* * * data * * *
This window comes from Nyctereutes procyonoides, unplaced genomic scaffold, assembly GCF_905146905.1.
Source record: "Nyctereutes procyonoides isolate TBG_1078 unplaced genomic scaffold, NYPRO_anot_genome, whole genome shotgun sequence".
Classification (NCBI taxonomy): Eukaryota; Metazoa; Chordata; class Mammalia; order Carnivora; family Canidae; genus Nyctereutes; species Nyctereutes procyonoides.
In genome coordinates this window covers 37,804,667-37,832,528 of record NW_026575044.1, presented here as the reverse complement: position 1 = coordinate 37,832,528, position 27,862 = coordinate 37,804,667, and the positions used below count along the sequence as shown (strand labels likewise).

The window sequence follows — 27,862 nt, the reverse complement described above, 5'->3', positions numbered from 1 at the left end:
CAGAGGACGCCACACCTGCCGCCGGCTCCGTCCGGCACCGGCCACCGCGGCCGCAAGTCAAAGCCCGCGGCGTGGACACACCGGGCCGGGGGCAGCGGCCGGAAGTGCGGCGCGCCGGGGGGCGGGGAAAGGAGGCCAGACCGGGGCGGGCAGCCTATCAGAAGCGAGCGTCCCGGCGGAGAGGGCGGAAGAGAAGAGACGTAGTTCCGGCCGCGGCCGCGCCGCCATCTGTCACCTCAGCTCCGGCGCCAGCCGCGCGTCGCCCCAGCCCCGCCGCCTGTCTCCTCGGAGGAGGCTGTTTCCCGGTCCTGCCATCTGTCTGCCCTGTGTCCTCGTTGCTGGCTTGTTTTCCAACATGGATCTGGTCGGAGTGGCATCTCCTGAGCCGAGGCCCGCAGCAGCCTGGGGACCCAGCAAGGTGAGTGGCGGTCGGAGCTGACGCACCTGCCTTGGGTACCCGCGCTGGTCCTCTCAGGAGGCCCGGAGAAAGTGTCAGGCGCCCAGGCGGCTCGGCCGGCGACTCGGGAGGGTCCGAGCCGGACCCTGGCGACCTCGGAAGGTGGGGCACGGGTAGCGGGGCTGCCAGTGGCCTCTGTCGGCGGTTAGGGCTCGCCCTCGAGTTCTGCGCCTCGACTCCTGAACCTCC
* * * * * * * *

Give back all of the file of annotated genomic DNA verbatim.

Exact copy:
This window comes from Nyctereutes procyonoides, unplaced genomic scaffold, assembly GCF_905146905.1.
Source record: "Nyctereutes procyonoides isolate TBG_1078 unplaced genomic scaffold, NYPRO_anot_genome, whole genome shotgun sequence".
Classification (NCBI taxonomy): Eukaryota; Metazoa; Chordata; class Mammalia; order Carnivora; family Canidae; genus Nyctereutes; species Nyctereutes procyonoides.
In genome coordinates this window covers 37,804,667-37,832,528 of record NW_026575044.1, presented here as the reverse complement: position 1 = coordinate 37,832,528, position 27,862 = coordinate 37,804,667, and the positions used below count along the sequence as shown (strand labels likewise).

The window sequence follows — 27,862 nt, the reverse complement described above, 5'->3', positions numbered from 1 at the left end:
CAGAGGACGCCACACCTGCCGCCGGCTCCGTCCGGCACCGGCCACCGCGGCCGCAAGTCAAAGCCCGCGGCGTGGACACACCGGGCCGGGGGCAGCGGCCGGAAGTGCGGCGCGCCGGGGGGCGGGGAAAGGAGGCCAGACCGGGGCGGGCAGCCTATCAGAAGCGAGCGTCCCGGCGGAGAGGGCGGAAGAGAAGAGACGTAGTTCCGGCCGCGGCCGCGCCGCCATCTGTCACCTCAGCTCCGGCGCCAGCCGCGCGTCGCCCCAGCCCCGCCGCCTGTCTCCTCGGAGGAGGCTGTTTCCCGGTCCTGCCATCTGTCTGCCCTGTGTCCTCGTTGCTGGCTTGTTTTCCAACATGGATCTGGTCGGAGTGGCATCTCCTGAGCCGAGGCCCGCAGCAGCCTGGGGACCCAGCAAGGTGAGTGGCGGTCGGAGCTGACGCACCTGCCTTGGGTACCCGCGCTGGTCCTCTCAGGAGGCCCGGAGAAAGTGTCAGGCGCCCAGGCGGCTCGGCCGGCGACTCGGGAGGGTCCGAGCCGGACCCTGGCGACCTCGGAAGGTGGGGCACGGGTAGCGGGGCTGCCAGTGGCCTCTGTCGGCGGTTAGGGCTCGCCCTCGAGTTCTGCGCCTCGACTCCTGAACCTCC